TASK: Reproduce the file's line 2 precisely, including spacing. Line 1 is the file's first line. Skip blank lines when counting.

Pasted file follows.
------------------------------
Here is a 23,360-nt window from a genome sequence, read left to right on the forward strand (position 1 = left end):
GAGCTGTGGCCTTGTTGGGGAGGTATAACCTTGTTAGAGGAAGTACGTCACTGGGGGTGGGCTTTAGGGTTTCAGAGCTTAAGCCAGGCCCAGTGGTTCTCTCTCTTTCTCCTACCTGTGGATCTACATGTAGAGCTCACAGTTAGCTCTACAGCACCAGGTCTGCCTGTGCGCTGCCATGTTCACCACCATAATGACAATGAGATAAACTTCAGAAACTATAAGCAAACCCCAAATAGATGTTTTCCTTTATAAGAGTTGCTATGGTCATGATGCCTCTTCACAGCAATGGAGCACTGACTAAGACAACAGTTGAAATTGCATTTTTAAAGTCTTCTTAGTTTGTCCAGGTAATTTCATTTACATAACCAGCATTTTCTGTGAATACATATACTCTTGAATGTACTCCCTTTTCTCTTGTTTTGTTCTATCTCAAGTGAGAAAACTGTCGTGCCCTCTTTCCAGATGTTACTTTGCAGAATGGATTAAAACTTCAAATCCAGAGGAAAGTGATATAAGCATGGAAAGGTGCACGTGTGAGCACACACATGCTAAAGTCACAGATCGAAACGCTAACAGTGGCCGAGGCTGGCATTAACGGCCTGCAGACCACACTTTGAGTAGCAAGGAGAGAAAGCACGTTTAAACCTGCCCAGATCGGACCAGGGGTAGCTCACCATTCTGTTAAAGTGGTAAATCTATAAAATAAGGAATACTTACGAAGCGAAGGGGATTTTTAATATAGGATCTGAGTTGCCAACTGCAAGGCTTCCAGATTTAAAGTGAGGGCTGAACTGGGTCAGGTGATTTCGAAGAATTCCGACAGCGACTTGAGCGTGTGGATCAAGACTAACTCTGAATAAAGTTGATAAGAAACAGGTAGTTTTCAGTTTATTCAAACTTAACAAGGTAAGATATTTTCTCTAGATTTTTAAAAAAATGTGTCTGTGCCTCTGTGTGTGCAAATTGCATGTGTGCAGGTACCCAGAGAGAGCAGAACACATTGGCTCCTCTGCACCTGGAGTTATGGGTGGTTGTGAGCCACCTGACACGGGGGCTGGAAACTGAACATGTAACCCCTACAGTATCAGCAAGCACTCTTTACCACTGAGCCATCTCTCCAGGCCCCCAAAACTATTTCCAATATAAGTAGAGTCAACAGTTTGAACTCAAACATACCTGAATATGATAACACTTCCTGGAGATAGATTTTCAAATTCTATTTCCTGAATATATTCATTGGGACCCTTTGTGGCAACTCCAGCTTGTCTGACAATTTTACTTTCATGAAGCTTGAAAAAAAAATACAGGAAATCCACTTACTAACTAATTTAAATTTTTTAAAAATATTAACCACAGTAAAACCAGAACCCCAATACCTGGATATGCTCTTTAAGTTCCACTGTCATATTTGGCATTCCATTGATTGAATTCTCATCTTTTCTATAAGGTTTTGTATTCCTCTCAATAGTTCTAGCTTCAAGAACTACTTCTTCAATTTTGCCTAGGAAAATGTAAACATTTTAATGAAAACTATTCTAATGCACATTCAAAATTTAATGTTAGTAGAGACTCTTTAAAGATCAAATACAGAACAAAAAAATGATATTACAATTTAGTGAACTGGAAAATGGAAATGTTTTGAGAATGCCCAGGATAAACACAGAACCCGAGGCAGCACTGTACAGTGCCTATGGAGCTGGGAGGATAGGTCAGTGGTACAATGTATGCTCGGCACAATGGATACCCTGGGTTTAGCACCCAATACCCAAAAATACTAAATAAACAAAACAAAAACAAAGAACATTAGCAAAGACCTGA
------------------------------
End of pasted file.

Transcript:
GAGCTGTGGCCTTGTTGGGGAGGTATAACCTTGTTAGAGGAAGTACGTCACTGGGGGTGGGCTTTAGGGTTTCAGAGCTTAAGCCAGGCCCAGTGGTTCTCTCTCTTTCTCCTACCTGTGGATCTACATGTAGAGCTCACAGTTAGCTCTACAGCACCAGGTCTGCCTGTGCGCTGCCATGTTCACCACCATAATGACAATGAGATAAACTTCAGAAACTATAAGCAAACCCCAAATAGATGTTTTCCTTTATAAGAGTTGCTATGGTCATGATGCCTCTTCACAGCAATGGAGCACTGACTAAGACAACAGTTGAAATTGCATTTTTAAAGTCTTCTTAGTTTGTCCAGGTAATTTCATTTACATAACCAGCATTTTCTGTGAATACATATACTCTTGAATGTACTCCCTTTTCTCTTGTTTTGTTCTATCTCAAGTGAGAAAACTGTCGTGCCCTCTTTCCAGATGTTACTTTGCAGAATGGATTAAAACTTCAAATCCAGAGGAAAGTGATATAAGCATGGAAAGGTGCACGTGTGAGCACACACATGCTAAAGTCACAGATCGAAACGCTAACAGTGGCCGAGGCTGGCATTAACGGCCTGCAGACCACACTTTGAGTAGCAAGGAGAGAAAGCACGTTTAAACCTGCCCAGATCGGACCAGGGGTAGCTCACCATTCTGTTAAAGTGGTAAATCTATAAAATAAGGAATACTTACGAAGCGAAGGGGATTTTTAATATAGGATCTGAGTTGCCAACTGCAAGGCTTCCAGATTTAAAGTGAGGGCTGAACTGGGTCAGGTGATTTCGAAGAATTCCGACAGCGACTTGAGCGTGTGGATCAAGACTAACTCTGAATAAAGTTGATAAGAAACAGGTAGTTTTCAGTTTATTCAAACTTAACAAGGTAAGATATTTTCTCTAGATTTTTAAAAAAATGTGTCTGTGCCTCTGTGTGTGCAAATTGCATGTGTGCAGGTACCCAGAGAGAGCAGAACACATTGGCTCCTCTGCACCTGGAGTTATGGGTGGTTGTGAGCCACCTGACACGGGGGCTGGAAACTGAACATGTAACCCCTACAGTATCAGCAAGCACTCTTTACCACTGAGCCATCTCTCCAGGCCCCCAAAACTATTTCCAATATAAGTAGAGTCAACAGTTTGAACTCAAACATACCTGAATATGATAACACTTCCTGGAGATAGATTTTCAAATTCTATTTCCTGAATATATTCATTGGGACCCTTTGTGGCAACTCCAGCTTGTCTGACAATTTTACTTTCATGAAGCTTGAAAAAAAAATACAGGAAATCCACTTACTAACTAATTTAAATTTTTTAAAAATATTAACCACAGTAAAACCAGAACCCCAATACCTGGATATGCTCTTTAAGTTCCACTGTCATATTTGGCATTCCATTGATTGAATTCTCATCTTTTCTATAAGGTTTTGTATTCCTCTCAATAGTTCTAGCTTCAAGAACTACTTCTTCAATTTTGCCTAGGAAAATGTAAACATTTTAATGAAAACTATTCTAATGCACATTCAAAATTTAATGTTAGTAGAGACTCTTTAAAGATCAAATACAGAACAAAAAAATGATATTACAATTTAGTGAACTGGAAAATGGAAATGTTTTGAGAATGCCCAGGATAAACACAGAACCCGAGGCAGCACTGTACAGTGCCTATGGAGCTGGGAGGATAGGTCAGTGGTACAATGTATGCTCGGCACAATGGATACCCTGGGTTTAGCACCCAATACCCAAAAATACTAAATAAACAAAACAAAAACAAAGAACATTAGCAAAGACCTGA